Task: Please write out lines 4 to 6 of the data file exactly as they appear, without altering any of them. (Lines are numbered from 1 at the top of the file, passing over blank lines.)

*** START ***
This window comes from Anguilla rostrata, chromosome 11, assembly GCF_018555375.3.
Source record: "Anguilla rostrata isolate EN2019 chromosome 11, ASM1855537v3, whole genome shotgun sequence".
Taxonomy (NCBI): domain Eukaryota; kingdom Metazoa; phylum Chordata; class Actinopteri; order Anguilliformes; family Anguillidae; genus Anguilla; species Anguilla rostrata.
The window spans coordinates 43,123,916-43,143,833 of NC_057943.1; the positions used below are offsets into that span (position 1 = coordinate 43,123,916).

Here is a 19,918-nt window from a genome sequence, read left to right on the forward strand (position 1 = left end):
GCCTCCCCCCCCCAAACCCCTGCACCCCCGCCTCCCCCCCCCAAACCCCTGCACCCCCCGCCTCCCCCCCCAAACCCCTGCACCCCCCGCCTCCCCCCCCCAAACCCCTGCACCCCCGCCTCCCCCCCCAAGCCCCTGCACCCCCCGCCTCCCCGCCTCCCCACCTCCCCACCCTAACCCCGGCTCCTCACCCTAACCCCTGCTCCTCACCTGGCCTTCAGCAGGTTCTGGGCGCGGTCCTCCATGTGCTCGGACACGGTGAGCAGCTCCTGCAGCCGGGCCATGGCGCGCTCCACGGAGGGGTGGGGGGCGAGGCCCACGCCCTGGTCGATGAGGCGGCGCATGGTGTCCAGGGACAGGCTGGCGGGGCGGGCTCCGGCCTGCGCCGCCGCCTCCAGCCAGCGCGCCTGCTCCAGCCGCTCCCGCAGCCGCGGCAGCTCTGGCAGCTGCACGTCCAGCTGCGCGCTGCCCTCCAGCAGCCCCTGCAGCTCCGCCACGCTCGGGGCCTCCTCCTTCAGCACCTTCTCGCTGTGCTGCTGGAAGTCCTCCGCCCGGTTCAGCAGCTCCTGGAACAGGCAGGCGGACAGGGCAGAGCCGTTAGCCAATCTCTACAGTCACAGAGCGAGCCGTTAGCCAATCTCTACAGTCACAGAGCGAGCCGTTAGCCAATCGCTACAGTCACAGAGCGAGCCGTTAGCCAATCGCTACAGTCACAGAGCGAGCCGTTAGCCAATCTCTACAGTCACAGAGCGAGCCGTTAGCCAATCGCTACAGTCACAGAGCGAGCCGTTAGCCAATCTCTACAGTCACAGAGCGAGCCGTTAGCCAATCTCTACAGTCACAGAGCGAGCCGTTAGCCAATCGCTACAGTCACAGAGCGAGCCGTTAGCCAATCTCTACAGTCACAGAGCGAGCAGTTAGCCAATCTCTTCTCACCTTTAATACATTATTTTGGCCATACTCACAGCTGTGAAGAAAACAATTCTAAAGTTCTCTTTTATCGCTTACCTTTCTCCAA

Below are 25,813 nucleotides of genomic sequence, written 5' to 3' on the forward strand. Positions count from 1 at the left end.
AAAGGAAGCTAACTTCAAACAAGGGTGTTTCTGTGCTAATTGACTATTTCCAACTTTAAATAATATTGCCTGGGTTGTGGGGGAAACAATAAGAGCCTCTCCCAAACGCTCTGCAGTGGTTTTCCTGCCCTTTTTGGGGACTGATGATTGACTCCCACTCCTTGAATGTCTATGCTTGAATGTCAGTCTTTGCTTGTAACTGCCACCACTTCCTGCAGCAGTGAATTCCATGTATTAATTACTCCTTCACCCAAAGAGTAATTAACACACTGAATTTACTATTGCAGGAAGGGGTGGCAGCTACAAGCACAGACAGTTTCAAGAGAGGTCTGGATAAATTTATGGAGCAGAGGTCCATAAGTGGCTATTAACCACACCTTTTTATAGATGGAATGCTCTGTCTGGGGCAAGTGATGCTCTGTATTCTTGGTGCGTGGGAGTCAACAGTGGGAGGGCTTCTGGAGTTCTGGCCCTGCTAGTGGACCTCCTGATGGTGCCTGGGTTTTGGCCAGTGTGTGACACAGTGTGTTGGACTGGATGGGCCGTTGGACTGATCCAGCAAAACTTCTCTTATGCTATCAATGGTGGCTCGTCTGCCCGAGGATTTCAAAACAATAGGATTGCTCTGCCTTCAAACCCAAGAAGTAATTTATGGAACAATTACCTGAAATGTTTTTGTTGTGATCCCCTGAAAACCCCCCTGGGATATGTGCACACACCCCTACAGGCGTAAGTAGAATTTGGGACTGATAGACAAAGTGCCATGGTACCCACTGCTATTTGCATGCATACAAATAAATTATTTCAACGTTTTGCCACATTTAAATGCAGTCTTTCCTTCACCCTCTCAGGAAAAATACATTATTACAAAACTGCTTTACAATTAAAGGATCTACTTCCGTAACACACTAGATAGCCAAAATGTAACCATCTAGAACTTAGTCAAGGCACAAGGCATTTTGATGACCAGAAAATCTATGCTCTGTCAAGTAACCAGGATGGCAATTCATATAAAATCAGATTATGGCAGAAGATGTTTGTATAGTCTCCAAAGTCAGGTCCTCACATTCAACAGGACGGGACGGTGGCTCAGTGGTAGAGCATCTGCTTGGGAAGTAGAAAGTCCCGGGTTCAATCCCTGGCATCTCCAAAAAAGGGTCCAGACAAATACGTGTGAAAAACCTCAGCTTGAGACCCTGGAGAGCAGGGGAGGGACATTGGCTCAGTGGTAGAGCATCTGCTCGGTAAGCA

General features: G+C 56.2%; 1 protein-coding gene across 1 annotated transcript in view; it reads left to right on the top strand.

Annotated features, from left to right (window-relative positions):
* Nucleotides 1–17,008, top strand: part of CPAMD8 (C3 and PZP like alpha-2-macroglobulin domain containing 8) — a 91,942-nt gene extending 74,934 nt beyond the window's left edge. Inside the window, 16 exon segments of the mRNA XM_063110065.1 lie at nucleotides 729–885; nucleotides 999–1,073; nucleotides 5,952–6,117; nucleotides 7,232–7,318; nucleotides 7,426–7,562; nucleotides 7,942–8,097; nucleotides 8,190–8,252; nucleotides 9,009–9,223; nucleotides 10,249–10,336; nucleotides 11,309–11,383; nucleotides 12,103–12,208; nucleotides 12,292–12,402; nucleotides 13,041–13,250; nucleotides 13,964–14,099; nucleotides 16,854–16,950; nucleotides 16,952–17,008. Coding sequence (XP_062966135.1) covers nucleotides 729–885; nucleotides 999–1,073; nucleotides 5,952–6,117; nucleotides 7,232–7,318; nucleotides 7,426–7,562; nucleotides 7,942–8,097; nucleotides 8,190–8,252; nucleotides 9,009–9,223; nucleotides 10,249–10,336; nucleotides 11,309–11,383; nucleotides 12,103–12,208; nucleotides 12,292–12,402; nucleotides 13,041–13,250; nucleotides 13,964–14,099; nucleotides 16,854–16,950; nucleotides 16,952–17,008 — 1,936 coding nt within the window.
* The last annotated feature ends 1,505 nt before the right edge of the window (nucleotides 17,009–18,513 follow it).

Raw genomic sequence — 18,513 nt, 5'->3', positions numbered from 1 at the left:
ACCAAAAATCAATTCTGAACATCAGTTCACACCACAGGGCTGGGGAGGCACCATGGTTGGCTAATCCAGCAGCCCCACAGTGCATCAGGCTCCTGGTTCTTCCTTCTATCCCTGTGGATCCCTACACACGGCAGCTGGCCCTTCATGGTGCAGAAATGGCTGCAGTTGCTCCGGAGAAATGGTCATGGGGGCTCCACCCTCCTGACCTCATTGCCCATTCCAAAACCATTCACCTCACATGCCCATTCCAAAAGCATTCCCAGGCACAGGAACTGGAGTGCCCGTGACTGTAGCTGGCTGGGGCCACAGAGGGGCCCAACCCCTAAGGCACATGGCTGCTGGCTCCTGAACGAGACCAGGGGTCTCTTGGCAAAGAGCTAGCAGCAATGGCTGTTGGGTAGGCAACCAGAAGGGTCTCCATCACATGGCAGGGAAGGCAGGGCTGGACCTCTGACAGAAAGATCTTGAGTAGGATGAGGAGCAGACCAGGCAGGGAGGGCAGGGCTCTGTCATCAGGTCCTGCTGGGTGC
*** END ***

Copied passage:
The window spans coordinates 43,123,916-43,143,833 of NC_057943.1; the positions used below are offsets into that span (position 1 = coordinate 43,123,916).

Here is a 19,918-nt window from a genome sequence, read left to right on the forward strand (position 1 = left end):
GCCTCCCCCCCCCAAACCCCTGCACCCCCGCCTCCCCCCCCCAAACCCCTGCACCCCCCGCCTCCCCCCCCAAACCCCTGCACCCCCCGCCTCCCCCCCCCAAACCCCTGCACCCCCGCCTCCCCCCCCAAGCCCCTGCACCCCCCGCCTCCCCGCCTCCCCACCTCCCCACCCTAACCCCGGCTCCTCACCCTAACCCCTGCTCCTCACCTGGCCTTCAGCAGGTTCTGGGCGCGGTCCTCCATGTGCTCGGACACGGTGAGCAGCTCCTGCAGCCGGGCCATGGCGCGCTCCACGGAGGGGTGGGGGGCGAGGCCCACGCCCTGGTCGATGAGGCGGCGCATGGTGTCCAGGGACAGGCTGGCGGGGCGGGCTCCGGCCTGCGCCGCCGCCTCCAGCCAGCGCGCCTGCTCCAGCCGCTCCCGCAGCCGCGGCAGCTCTGGCAGCTGCACGTCCAGCTGCGCGCTGCCCTCCAGCAGCCCCTGCAGCTCCGCCACGCTCGGGGCCTCCTCCTTCAGCACCTTCTCGCTGTGCTGCTGGAAGTCCTCCGCCCGGTTCAGCAGCTCCTGGAACAGGCAGGCGGACAGGGCAGAGCCGTTAGCCAATCTCTACAGTCACAGAGCGAGCCGTTAGCCAATCTCTACAGTCACAGAGCGAGCCGTTAGCCAATCGCTACAGTCACAGAGCGAGCCGTTAGCCAATCGCTACAGTCACAGAGCGAGCCGTTAGCCAATCTCTACAGTCACAGAGCGAGCCGTTAGCCAATCGCTACAGTCACAGAGCGAGCCGTTAGCCAATCTCTACAGTCACAGAGCGAGCCGTTAGCCAATCTCTACAGTCACAGAGCGAGCCGTTAGCCAATCGCTACAGTCACAGAGCGAGCCGTTAGCCAATCTCTACAGTCACAGAGCGAGCAGTTAGCCAATCTCTTCTCACCTTTAATACATTATTTTGGCCATACTCACAGCTGTGAAGAAAACAATTCTAAAGTTCTCTTTTATCGCTTACCTTTCTCCAA